DcentMadrid Democracy Lab Day 3: Unconference
Third day here in Madrid with Democracy Lab looking at initiatives for democracy. The unconference-styled day invited everyone to pitch a lightning talk or a suggestion for a workshop. Topics included privacy awareness, open source democracy tools and bottom-up, citizen-led involvement. Participants ranged from developers, researchers, activists, journalists, academics and designers who came together to showcase their work, demo products, debate and plan. Here are a few highlights of the day.
Data-driven, participatory fact mapping, Pattrn
Open source and free, Pattrn maps for human rights, conflict monitoring, investigative journalism and research and analysis. Recently mapped out the Gaza conflict for Amnesty International and political violence in Africa. Pattrn builds on existing free software libraries and infrastructure and is self-hosted. Grab it, store it, use it.
Re-imagine the city with Hackity
Want to improve your neighbourhood? Create, support and be involved in solutions? Hackity allows you to put out proposals for local improvement – be it a fault on the street or unused public space. Over 500 people currently use it in Madrid – both online through the platform and offline at Hackity dinners and co-design sessions to solve unresolved issues.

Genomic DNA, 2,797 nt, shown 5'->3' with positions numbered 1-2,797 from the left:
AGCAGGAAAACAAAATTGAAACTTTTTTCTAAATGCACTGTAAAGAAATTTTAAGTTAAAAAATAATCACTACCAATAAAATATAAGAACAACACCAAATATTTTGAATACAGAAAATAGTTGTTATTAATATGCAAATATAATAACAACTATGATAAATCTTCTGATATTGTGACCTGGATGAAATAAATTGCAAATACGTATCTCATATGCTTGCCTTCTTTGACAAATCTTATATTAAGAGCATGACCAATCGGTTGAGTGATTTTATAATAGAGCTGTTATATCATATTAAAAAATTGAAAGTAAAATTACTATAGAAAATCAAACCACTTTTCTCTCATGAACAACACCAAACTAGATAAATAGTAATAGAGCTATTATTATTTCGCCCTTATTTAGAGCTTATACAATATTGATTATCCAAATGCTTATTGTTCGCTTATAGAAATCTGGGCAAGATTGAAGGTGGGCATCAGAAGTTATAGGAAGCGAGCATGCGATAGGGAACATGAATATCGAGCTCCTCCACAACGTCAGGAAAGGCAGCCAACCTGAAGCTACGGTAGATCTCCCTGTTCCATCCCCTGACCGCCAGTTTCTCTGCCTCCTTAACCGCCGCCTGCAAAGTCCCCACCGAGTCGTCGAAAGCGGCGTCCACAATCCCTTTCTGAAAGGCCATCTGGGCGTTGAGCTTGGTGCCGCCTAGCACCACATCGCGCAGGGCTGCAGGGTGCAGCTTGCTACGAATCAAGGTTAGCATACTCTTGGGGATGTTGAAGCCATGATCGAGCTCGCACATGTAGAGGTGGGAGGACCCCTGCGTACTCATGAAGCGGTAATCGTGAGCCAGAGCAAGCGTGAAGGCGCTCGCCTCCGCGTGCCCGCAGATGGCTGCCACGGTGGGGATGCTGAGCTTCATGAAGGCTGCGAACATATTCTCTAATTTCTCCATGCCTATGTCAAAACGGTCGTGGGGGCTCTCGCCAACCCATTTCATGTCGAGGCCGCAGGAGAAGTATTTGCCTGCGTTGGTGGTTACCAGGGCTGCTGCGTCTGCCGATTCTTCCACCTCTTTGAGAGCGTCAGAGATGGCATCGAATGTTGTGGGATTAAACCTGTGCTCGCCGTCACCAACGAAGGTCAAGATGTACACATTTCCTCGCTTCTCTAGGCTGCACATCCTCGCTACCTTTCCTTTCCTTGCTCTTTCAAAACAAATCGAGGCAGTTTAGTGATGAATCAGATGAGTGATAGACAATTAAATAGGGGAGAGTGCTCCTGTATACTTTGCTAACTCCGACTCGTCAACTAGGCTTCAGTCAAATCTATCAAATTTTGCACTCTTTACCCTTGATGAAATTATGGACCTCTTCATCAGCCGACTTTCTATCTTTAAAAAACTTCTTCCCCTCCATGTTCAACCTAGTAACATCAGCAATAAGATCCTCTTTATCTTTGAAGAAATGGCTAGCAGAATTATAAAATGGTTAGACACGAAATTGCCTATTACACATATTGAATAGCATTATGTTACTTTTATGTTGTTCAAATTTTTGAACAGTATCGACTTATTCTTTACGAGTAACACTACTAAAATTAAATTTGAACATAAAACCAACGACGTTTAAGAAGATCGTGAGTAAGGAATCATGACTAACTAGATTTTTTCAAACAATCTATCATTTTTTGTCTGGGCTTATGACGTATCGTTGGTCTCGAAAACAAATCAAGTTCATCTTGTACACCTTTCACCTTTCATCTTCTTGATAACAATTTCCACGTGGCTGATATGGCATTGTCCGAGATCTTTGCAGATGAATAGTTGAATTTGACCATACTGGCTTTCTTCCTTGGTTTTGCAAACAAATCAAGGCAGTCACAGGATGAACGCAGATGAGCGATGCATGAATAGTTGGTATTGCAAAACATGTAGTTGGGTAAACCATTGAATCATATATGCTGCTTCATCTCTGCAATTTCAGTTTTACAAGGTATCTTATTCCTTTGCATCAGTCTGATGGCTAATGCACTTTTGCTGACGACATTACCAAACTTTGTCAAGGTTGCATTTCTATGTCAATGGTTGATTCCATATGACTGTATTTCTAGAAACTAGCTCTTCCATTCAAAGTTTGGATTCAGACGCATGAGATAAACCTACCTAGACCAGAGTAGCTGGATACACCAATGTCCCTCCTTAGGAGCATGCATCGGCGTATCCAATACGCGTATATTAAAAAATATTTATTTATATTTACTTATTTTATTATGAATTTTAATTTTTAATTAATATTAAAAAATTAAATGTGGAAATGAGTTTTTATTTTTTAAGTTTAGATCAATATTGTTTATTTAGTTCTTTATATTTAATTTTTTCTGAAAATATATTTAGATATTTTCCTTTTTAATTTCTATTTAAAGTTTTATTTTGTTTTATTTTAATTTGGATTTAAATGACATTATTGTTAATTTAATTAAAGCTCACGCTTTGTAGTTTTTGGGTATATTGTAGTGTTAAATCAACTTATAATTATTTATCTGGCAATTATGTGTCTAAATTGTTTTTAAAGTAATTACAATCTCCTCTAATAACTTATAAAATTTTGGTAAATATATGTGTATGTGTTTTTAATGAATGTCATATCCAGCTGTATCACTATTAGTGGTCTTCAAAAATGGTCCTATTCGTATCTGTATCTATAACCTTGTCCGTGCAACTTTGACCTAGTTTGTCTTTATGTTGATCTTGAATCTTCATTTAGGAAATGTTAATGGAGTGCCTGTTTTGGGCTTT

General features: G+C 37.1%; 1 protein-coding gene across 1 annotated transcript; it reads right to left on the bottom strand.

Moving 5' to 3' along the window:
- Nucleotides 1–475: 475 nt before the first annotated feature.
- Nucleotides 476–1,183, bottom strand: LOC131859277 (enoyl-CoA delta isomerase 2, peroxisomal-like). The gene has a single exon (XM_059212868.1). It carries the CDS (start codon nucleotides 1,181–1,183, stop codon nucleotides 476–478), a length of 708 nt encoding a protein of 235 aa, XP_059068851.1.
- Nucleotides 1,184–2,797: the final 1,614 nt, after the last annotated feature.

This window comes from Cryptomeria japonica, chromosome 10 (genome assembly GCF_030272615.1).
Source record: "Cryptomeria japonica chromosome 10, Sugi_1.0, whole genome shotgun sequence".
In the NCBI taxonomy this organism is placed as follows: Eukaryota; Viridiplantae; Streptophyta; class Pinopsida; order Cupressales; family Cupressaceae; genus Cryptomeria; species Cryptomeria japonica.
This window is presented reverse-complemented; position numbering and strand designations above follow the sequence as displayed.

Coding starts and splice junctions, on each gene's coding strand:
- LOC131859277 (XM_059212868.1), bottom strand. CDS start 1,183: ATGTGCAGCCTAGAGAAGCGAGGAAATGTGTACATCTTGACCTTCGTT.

Online deliberation for massive groups through Baoqu
Mapping conversations, no trolls and open source – are the key points for Baoqu, who haven’t launched yet, but if you’re interested in signing up to be part of their testing group, head to their website. If you are a Spanish speaker they have put up their presentation here.
Irina Bolychevsky , Redecentralizing
Decentralisation is not just technical thing but also sits on a social level – it needs cooperation to function. It requires standards and many nodes working for the same goals. It’s democratic. There are some issues including lack of innovation – dominance of freemium, monopolies, no real choice and lack of alternatives.
Quietly, some geeks are decentralizing the net. Again. Who are they? Why are they doing it? What new technologies are they using? How will this change the world?
book webmarking tool, Worldbrain
It’s a bookmarking tool but for the web. Fact-check web articles, PDFs and videos with custom annotations. You highlight a bit of text to organise, share and discuss your personal web research to build the foundation for verifying the internet with science.
Follow the next few days on Twitter: #DemocraticCities